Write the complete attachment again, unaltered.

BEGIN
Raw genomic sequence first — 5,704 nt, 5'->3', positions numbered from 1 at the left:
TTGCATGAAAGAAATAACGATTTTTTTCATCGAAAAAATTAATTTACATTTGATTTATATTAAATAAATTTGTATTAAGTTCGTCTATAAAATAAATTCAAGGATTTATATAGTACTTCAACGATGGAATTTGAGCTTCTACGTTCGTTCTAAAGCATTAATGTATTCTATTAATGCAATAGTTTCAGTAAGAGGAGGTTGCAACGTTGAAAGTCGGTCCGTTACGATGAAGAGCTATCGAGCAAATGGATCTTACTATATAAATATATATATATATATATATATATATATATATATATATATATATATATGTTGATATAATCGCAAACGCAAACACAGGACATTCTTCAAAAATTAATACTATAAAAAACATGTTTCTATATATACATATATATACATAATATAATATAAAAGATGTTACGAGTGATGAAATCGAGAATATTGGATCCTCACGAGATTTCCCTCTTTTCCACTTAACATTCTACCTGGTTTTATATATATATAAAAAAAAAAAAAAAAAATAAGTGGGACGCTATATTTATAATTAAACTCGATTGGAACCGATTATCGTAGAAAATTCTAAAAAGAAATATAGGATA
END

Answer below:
Raw genomic sequence first — 5,704 nt, 5'->3', positions numbered from 1 at the left:
TTGCATGAAAGAAATAACGATTTTTTTCATCGAAAAAATTAATTTACATTTGATTTATATTAAATAAATTTGTATTAAGTTCGTCTATAAAATAAATTCAAGGATTTATATAGTACTTCAACGATGGAATTTGAGCTTCTACGTTCGTTCTAAAGCATTAATGTATTCTATTAATGCAATAGTTTCAGTAAGAGGAGGTTGCAACGTTGAAAGTCGGTCCGTTACGATGAAGAGCTATCGAGCAAATGGATCTTACTATATAAATATATATATATATATATATATATATATATATATATATATATATATATGTTGATATAATCGCAAACGCAAACACAGGACATTCTTCAAAAATTAATACTATAAAAAACATGTTTCTATATATACATATATATACATAATATAATATAAAAGATGTTACGAGTGATGAAATCGAGAATATTGGATCCTCACGAGATTTCCCTCTTTTCCACTTAACATTCTACCTGGTTTTATATATATATAAAAAAAAAAAAAAAAAATAAGTGGGACGCTATATTTATAATTAAACTCGATTGGAACCGATTATCGTAGAAAATTCTAAAAAGAAATATAGGATA